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Study explores impact of caffeine on exercise performance

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The consumption of caffeine one hour prior to exercising could have an enhancing effect on performance, according to a new study from the University of Queensland (UQ), Australia.

Dr Tina Skinner - a lecturer and exercise physiologist at the institution's School of Human Movement Studies - led the research into links between caffeine and athletic performance.

The study has found that it is the time in which caffeine enters the body - and not the levels in the bloodstream - is a contributing factor to the drug's performance-enhancing effect.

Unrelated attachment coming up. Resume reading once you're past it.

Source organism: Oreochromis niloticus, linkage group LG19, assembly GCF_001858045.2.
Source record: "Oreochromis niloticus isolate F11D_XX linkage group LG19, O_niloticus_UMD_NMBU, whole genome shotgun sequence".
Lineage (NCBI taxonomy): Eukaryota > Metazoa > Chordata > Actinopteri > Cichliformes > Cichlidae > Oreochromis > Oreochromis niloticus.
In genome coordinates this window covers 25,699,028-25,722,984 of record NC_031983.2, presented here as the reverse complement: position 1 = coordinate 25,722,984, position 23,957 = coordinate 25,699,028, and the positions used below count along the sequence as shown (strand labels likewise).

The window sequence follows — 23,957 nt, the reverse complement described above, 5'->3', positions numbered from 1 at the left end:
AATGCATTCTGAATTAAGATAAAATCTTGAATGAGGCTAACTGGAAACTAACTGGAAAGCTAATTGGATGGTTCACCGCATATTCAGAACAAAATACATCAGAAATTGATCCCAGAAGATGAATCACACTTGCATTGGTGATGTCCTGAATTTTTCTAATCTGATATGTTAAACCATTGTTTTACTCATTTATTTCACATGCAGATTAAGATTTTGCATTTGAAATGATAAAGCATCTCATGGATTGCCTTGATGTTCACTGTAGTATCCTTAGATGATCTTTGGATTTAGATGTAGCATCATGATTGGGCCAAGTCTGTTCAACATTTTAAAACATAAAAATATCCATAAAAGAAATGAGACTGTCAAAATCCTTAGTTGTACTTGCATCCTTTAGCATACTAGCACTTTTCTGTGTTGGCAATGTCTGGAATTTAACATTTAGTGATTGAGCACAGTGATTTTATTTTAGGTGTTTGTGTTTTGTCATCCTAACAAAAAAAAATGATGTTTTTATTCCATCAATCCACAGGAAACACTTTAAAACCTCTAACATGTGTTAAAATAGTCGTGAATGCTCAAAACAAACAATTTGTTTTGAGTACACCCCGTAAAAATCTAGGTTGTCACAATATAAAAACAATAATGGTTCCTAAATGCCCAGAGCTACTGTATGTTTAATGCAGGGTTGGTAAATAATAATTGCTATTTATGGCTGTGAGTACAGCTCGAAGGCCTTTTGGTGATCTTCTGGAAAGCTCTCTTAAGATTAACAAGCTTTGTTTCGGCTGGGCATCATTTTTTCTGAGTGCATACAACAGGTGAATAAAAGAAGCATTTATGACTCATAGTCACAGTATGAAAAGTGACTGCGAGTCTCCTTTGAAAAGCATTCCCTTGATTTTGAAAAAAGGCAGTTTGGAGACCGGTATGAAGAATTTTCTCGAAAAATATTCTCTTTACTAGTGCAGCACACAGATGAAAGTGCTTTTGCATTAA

Three randomised controlled trials were undertaken as part of the research, which involved national level male rowers; competitive cyclists and triathletes; and active healthy males.

Dr Skinner said: "We found that when caffeine is consumed following a high-carbohydrate meal the amount of caffeine that enters the bloodstream is delayed and concentrations reduced compared to when caffeine is consumed in a fasting state.

"It appears that it is the proximity of caffeine supplementation timing to the commencement of endurance exercise, rather than the achievement of peak levels of caffeine in the blood stream, that influences the performance-enhancing effects of caffeine."